UN cross-border insolvency law revisited

Author: Amélie Labbé | Published: 11 Oct 2016

Despite a positive reception globally, the UN Commission on International Trade Law’s (Uncitral) 1997 Model Law on Cross-Border Insolvency is facing challenges in practice. Fragmented adoption is preventing a more widespread dissemination of its two main principles: providing a more harmonised framework for cross-border insolvencies, and encouraging cooperation between jurisdictions.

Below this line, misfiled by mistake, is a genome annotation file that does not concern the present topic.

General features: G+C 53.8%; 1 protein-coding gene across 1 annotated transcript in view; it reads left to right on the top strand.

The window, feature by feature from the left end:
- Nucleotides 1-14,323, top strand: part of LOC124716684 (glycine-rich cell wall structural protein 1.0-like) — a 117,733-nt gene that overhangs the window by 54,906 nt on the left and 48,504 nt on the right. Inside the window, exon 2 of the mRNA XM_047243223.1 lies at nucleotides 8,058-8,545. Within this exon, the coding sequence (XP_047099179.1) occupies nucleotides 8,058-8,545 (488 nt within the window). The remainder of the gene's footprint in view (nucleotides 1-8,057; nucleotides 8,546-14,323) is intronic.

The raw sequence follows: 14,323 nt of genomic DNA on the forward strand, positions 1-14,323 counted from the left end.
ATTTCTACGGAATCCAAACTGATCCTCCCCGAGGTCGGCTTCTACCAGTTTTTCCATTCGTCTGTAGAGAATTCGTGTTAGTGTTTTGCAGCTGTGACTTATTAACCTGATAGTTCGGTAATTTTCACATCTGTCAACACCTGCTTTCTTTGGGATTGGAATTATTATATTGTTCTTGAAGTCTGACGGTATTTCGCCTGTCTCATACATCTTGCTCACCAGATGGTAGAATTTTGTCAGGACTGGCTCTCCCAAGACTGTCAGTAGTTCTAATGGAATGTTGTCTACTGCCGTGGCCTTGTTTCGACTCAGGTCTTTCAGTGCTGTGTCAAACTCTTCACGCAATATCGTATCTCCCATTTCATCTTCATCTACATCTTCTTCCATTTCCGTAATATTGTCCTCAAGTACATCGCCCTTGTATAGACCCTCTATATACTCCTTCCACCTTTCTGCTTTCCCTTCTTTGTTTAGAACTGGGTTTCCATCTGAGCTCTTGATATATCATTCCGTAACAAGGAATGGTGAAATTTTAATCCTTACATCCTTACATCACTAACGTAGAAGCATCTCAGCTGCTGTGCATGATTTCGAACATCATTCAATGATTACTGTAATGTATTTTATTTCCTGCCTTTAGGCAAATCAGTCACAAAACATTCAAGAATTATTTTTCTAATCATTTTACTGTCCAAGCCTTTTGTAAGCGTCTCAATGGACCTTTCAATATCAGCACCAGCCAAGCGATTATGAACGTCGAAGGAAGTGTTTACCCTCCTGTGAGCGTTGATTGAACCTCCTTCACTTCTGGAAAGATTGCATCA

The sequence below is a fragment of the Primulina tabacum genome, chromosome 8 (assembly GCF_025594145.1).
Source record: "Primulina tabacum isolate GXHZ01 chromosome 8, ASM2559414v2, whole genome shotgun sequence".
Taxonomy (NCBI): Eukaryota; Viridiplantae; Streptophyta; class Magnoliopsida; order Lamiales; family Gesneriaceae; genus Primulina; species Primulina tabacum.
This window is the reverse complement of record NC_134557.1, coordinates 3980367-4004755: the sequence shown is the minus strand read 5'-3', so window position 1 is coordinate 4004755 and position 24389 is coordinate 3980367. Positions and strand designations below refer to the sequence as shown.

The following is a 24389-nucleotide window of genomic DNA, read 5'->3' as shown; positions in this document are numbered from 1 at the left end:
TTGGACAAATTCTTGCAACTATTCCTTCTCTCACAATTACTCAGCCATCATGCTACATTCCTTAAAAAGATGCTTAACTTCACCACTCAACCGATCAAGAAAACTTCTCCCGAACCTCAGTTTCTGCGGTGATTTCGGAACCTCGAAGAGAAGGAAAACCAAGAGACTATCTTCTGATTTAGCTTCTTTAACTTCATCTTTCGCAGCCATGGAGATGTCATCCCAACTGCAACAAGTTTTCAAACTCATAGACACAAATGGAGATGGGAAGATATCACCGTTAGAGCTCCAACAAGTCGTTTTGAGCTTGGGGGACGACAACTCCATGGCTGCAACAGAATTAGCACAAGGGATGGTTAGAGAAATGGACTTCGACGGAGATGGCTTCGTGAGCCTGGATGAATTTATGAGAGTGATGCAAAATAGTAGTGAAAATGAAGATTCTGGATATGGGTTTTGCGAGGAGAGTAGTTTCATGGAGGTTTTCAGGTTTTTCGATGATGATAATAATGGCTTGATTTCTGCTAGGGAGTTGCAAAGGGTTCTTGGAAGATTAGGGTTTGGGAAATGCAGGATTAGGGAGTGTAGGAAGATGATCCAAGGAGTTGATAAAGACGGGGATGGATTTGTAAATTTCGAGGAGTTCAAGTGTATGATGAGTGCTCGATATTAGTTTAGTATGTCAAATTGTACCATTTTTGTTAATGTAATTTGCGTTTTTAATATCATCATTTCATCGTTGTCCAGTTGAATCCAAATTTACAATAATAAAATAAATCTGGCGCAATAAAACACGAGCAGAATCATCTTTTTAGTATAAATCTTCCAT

To date, 43 countries have chosen to incorporate the law – the US via Chapter 15 of its Bankruptcy Code, and Japan through its 2001 Law on Recognition and Assistance for a Foreign Insolvency Proceeding. Seventeen African states, members of Ohada (the Organisation pour l'Harmonisation en Afrique du Droit des Affaires) have also done so via the 2015 Uniform Act on Insolvency. Incidentally, the UK has recognised the Model Law’s applicability in its own Cross-Border Insolvency Regulations 2006, which would provide part of a solution after it leaves the EU in two years.

However, there are some notable exceptions...